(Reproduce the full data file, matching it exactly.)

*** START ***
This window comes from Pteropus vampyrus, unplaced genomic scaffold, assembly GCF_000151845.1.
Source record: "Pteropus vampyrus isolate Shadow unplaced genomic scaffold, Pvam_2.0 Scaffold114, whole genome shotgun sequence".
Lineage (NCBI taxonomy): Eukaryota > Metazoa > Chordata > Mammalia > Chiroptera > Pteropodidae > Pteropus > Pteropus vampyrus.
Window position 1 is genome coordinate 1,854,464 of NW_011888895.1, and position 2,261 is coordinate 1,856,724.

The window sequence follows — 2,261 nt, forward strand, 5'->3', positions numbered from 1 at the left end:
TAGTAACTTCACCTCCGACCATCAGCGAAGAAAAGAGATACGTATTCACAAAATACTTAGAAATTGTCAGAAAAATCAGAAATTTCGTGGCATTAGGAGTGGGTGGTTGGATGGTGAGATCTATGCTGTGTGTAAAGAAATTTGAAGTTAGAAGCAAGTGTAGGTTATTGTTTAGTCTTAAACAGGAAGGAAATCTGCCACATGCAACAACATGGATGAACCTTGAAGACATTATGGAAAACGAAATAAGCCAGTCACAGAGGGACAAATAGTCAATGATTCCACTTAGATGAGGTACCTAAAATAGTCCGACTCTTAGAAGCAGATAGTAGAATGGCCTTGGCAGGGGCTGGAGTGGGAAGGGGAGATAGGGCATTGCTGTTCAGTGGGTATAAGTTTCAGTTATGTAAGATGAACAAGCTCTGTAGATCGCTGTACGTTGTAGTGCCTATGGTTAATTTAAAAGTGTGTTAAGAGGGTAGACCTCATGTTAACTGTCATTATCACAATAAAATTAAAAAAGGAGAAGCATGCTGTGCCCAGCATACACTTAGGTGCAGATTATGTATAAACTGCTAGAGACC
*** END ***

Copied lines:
This window comes from Pteropus vampyrus, unplaced genomic scaffold, assembly GCF_000151845.1.
Source record: "Pteropus vampyrus isolate Shadow unplaced genomic scaffold, Pvam_2.0 Scaffold114, whole genome shotgun sequence".
Lineage (NCBI taxonomy): Eukaryota > Metazoa > Chordata > Mammalia > Chiroptera > Pteropodidae > Pteropus > Pteropus vampyrus.
Window position 1 is genome coordinate 1,854,464 of NW_011888895.1, and position 2,261 is coordinate 1,856,724.

The window sequence follows — 2,261 nt, forward strand, 5'->3', positions numbered from 1 at the left end:
TAGTAACTTCACCTCCGACCATCAGCGAAGAAAAGAGATACGTATTCACAAAATACTTAGAAATTGTCAGAAAAATCAGAAATTTCGTGGCATTAGGAGTGGGTGGTTGGATGGTGAGATCTATGCTGTGTGTAAAGAAATTTGAAGTTAGAAGCAAGTGTAGGTTATTGTTTAGTCTTAAACAGGAAGGAAATCTGCCACATGCAACAACATGGATGAACCTTGAAGACATTATGGAAAACGAAATAAGCCAGTCACAGAGGGACAAATAGTCAATGATTCCACTTAGATGAGGTACCTAAAATAGTCCGACTCTTAGAAGCAGATAGTAGAATGGCCTTGGCAGGGGCTGGAGTGGGAAGGGGAGATAGGGCATTGCTGTTCAGTGGGTATAAGTTTCAGTTATGTAAGATGAACAAGCTCTGTAGATCGCTGTACGTTGTAGTGCCTATGGTTAATTTAAAAGTGTGTTAAGAGGGTAGACCTCATGTTAACTGTCATTATCACAATAAAATTAAAAAAGGAGAAGCATGCTGTGCCCAGCATACACTTAGGTGCAGATTATGTATAAACTGCTAGAGACC